We are trying something new! Instead of texting or skyping about our reactions to Catching Fire, Kate and I saved our thoughts for a lengthy gchat, which we have posted here for your, um, enjoyment (Seriously we didn’t talk about it AT ALL before this conversation. We must like all of you). It was an interesting exercise, because we knew we were writing for the blog, so it’s a LOT more sensical than our usual conversations, and with way less profanity and capslocks. We did a little editing for content, and for the fact that I type like a drunk raccoon. Let us know if you like this format and we can do it (or NOT do it) again in the future. We talk a little about the whole series, but nothing super spoiler-y outside of Catching Fire.
Fair warning: We tried to avoid spoilers in this list, but we may hint at things pretty strongly. Nothing major, and nothing you wouldn’t see in the first episode, but you will get a general sense of things. Also, we like drama filled shows. They let us gossip about things without, y’know, ACTUALLY GOSSIPING ABOUT REAL PEOPLE. If you don’t like drama and you’re trying to decide whether or not to start a new TV show this list is probably a waste of your time, because this one is not for you. But if you have been hearing a lot about this show and don’t want to commit to watching an episode without knowing that we approve (aww, we’re flattered!), read on.
Pretty People. Seriously, everyone in this show is drop dead gorgeous. It depends on what your “type” is, but there is someone who you will find drool-worthy. And they aren’t all twenty-somethings, either! The King and Queen of France are quite attractive, as are most (ok, all) of the courtiers and minor characters, who vary in age. Continue reading
Hello, Tailor is my newest obsession, thanks in large part to this post on Pepper Potts and why she is a great female character that is also an underrepresented type: that of the non-bitchy, intelligent, highly motivated girly-girl. Pepper (like Gwyneth) likes looking pretty and clearly puts effort into it. This article goes into all of the reasons why her character design is AMAZING, and how her costuming does a lot to enhance her character traits.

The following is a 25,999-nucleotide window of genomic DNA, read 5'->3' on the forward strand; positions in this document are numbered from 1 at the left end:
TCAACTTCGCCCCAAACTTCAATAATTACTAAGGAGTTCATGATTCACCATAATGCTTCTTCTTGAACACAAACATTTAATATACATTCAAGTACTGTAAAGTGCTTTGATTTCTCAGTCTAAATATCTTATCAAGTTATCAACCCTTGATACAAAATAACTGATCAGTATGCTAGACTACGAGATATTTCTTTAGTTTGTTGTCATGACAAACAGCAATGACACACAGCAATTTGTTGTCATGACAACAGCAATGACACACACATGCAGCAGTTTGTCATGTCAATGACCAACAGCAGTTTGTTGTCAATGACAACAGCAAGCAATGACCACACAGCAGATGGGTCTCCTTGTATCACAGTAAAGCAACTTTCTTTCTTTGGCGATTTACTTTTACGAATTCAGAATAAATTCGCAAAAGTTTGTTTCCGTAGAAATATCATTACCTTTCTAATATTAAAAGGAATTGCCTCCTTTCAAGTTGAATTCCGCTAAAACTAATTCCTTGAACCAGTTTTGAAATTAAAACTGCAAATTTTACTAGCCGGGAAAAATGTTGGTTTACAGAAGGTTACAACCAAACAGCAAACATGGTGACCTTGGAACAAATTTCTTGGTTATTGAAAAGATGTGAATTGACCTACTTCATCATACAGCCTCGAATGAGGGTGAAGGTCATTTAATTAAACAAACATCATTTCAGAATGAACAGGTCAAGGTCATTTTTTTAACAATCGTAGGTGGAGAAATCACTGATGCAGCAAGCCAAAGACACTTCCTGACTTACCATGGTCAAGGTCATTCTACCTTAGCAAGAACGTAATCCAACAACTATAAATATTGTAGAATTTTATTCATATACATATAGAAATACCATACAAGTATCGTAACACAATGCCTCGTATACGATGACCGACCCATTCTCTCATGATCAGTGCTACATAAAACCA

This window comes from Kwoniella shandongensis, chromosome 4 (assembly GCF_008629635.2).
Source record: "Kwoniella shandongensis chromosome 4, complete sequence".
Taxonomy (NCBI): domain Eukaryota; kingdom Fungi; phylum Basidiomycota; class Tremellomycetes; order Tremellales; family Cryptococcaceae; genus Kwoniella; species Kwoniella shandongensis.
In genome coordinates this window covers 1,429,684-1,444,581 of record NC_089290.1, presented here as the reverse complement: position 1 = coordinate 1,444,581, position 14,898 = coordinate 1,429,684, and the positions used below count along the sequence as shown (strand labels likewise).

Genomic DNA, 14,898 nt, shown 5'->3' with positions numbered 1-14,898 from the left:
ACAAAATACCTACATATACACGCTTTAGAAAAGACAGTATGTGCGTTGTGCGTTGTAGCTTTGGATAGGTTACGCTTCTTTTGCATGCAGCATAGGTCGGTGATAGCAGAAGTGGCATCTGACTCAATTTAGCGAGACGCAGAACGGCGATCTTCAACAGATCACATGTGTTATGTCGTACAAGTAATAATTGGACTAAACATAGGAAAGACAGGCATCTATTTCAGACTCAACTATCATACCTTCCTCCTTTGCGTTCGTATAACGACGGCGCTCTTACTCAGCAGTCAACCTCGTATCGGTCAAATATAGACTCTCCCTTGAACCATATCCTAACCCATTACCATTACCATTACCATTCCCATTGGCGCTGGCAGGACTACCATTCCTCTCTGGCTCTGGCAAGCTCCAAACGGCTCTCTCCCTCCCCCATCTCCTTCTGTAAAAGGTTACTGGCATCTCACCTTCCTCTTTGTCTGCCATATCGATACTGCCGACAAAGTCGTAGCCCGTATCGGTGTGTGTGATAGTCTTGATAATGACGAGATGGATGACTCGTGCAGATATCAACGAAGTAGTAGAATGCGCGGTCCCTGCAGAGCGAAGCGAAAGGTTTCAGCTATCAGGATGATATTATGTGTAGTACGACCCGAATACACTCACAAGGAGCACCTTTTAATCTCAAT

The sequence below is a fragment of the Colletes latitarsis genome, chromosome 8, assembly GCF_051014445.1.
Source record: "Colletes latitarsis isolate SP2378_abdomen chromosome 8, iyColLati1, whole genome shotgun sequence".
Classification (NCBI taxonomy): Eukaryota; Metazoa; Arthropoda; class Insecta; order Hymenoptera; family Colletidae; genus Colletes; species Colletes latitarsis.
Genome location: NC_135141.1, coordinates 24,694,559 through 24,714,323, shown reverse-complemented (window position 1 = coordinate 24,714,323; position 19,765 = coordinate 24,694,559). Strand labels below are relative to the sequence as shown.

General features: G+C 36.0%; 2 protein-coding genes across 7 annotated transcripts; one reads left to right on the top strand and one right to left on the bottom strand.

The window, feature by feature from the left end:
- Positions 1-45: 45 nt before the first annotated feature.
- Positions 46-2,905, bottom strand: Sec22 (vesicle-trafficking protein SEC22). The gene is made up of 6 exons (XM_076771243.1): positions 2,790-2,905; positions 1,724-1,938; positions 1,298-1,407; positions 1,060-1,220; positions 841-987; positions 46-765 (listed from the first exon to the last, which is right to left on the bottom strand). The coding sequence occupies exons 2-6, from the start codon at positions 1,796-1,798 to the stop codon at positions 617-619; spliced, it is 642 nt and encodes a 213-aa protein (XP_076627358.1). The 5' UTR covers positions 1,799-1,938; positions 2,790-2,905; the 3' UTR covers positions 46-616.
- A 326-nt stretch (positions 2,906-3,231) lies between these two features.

If you have any interest at all in costuming and the way that clothes shape our perceptions of people, I highly recommend checking the blog out. Nothing too technical or fussy, just an interesting take at a side of the movies that most people don’t actively think about.
Kate now has an overwhelming urge to go get her sewing machine fixed.
Recently Kate and Charlotte were talking about how easy it is to focus on the negative, when there are some awesomely feminist things going on in the realm of young adult literature. So we spent a lot of time going over the relative strengths of female protagonists in young adult literature (YA for short). After several conversations, we decided it would be helpful to have a written guideline of strengths to judge characters against. We think that the list that follows is a good general template for judging. When making this list, we were aiming for broad categories – it’s not a helpful criterion if it is so specific that it describes only one or two people.